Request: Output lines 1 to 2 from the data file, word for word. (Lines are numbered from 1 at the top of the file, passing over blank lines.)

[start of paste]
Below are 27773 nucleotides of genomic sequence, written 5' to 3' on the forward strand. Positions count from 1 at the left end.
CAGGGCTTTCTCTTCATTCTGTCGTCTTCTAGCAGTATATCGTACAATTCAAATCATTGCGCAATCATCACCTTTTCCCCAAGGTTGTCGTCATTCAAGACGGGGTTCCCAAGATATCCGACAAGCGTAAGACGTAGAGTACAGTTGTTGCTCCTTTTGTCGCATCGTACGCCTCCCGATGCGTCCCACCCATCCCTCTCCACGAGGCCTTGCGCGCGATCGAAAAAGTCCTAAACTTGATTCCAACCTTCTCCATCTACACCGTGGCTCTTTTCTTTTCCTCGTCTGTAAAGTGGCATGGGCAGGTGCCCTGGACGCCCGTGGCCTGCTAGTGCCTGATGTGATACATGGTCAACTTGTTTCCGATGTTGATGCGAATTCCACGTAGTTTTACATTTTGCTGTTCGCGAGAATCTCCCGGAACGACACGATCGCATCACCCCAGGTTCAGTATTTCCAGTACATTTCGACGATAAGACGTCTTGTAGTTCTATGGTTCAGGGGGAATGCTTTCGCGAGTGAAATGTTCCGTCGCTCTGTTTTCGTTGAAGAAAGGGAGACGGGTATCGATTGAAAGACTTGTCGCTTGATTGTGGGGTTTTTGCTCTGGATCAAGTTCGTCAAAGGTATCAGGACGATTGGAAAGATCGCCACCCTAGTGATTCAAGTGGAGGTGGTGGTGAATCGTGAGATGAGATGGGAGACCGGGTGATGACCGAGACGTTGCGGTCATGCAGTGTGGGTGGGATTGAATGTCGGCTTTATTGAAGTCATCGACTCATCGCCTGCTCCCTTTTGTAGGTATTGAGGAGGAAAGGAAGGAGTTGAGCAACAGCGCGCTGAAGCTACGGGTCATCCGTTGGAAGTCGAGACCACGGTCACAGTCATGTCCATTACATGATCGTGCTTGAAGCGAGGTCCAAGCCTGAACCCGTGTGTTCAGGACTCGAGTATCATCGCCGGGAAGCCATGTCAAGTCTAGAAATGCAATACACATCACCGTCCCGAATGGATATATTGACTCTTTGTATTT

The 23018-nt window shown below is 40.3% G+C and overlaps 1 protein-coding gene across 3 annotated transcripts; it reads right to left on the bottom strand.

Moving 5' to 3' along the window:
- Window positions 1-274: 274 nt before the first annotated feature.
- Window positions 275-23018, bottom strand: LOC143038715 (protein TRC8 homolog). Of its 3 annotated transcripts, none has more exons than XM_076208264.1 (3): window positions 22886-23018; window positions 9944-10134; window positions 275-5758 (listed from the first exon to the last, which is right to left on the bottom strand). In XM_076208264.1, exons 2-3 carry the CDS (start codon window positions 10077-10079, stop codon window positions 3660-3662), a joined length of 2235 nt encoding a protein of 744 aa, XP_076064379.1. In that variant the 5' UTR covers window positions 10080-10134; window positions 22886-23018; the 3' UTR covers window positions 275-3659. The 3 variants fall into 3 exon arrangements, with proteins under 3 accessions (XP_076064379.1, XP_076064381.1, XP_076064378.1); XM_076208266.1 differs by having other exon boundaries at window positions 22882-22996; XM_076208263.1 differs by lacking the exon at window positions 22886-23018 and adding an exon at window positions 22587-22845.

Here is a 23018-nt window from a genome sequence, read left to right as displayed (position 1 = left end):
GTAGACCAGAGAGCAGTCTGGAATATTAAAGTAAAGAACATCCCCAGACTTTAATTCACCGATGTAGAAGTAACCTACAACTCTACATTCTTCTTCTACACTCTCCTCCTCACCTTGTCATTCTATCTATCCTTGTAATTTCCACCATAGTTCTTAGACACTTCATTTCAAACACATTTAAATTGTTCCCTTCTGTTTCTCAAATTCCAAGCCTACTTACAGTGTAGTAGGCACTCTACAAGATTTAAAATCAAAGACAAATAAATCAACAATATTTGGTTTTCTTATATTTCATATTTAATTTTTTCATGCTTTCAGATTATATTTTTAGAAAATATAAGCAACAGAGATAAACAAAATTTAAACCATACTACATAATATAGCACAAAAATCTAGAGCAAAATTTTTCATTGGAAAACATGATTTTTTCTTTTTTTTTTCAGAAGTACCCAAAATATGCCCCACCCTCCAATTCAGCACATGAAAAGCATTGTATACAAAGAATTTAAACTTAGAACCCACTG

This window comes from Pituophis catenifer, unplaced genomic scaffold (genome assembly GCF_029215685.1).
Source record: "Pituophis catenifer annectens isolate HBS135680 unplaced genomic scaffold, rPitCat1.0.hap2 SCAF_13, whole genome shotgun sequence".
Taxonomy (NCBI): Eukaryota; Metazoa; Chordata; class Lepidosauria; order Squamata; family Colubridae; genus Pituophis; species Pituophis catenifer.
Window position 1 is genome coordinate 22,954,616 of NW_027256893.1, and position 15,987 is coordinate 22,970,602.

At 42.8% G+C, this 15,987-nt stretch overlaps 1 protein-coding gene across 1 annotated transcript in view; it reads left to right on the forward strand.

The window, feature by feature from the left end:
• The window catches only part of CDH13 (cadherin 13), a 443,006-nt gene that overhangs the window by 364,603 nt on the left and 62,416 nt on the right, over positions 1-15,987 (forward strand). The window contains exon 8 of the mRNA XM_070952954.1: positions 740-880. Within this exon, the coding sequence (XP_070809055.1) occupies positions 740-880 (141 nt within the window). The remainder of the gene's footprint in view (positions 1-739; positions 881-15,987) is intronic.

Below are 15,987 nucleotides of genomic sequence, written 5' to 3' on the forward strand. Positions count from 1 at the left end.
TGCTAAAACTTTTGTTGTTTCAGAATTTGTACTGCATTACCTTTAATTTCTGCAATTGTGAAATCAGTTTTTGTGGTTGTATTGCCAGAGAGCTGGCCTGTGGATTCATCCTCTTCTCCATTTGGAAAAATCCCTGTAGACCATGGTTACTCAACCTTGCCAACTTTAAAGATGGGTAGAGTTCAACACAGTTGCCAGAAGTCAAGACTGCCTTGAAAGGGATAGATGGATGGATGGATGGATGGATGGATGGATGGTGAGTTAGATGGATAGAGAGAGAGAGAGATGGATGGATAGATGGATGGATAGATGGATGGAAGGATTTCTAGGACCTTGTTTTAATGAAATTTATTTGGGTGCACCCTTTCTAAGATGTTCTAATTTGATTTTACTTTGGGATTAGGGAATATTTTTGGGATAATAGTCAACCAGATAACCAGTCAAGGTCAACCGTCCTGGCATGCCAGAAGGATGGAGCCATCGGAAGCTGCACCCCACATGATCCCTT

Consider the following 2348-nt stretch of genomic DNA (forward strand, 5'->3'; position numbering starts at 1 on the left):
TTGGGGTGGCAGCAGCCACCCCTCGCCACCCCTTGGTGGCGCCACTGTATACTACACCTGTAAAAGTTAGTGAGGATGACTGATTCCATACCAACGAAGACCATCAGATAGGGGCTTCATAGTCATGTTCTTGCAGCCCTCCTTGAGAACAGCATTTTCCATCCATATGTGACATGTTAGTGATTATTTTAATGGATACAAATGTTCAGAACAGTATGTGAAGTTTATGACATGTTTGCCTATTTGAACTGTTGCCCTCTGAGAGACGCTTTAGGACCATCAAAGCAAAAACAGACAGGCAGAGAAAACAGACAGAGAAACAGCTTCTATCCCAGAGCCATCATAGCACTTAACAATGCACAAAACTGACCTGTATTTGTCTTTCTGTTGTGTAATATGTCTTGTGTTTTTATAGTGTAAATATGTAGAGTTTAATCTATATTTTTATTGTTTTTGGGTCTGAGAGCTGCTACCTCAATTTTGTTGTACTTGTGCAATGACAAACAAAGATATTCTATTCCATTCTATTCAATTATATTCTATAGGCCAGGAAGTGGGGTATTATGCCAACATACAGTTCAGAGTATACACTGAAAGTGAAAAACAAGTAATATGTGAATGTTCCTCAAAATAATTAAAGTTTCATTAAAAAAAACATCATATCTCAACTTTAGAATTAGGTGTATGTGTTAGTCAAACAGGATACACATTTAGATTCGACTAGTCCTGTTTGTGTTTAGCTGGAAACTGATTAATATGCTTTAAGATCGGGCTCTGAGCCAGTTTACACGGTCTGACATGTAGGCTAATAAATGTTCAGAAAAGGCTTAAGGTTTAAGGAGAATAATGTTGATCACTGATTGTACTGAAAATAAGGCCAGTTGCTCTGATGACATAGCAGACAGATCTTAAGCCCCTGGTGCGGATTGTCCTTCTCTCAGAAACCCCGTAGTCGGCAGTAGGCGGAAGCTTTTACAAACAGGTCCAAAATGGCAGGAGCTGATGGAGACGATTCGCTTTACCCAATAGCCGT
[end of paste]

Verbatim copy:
Below are 27773 nucleotides of genomic sequence, written 5' to 3' on the forward strand. Positions count from 1 at the left end.
CAGGGCTTTCTCTTCATTCTGTCGTCTTCTAGCAGTATATCGTACAATTCAAATCATTGCGCAATCATCACCTTTTCCCCAAGGTTGTCGTCATTCAAGACGGGGTTCCCAAGATATCCGACAAGCGTAAGACGTAGAGTACAGTTGTTGCTCCTTTTGTCGCATCGTACGCCTCCCGATGCGTCCCACCCATCCCTCTCCACGAGGCCTTGCGCGCGATCGAAAAAGTCCTAAACTTGATTCCAACCTTCTCCATCTACACCGTGGCTCTTTTCTTTTCCTCGTCTGTAAAGTGGCATGGGCAGGTGCCCTGGACGCCCGTGGCCTGCTAGTGCCTGATGTGATACATGGTCAACTTGTTTCCGATGTTGATGCGAATTCCACGTAGTTTTACATTTTGCTGTTCGCGAGAATCTCCCGGAACGACACGATCGCATCACCCCAGGTTCAGTATTTCCAGTACATTTCGACGATAAGACGTCTTGTAGTTCTATGGTTCAGGGGGAATGCTTTCGCGAGTGAAATGTTCCGTCGCTCTGTTTTCGTTGAAGAAAGGGAGACGGGTATCGATTGAAAGACTTGTCGCTTGATTGTGGGGTTTTTGCTCTGGATCAAGTTCGTCAAAGGTATCAGGACGATTGGAAAGATCGCCACCCTAGTGATTCAAGTGGAGGTGGTGGTGAATCGTGAGATGAGATGGGAGACCGGGTGATGACCGAGACGTTGCGGTCATGCAGTGTGGGTGGGATTGAATGTCGGCTTTATTGAAGTCATCGACTCATCGCCTGCTCCCTTTTGTAGGTATTGAGGAGGAAAGGAAGGAGTTGAGCAACAGCGCGCTGAAGCTACGGGTCATCCGTTGGAAGTCGAGACCACGGTCACAGTCATGTCCATTACATGATCGTGCTTGAAGCGAGGTCCAAGCCTGAACCCGTGTGTTCAGGACTCGAGTATCATCGCCGGGAAGCCATGTCAAGTCTAGAAATGCAATACACATCACCGTCCCGAATGGATATATTGACTCTTTGTATTT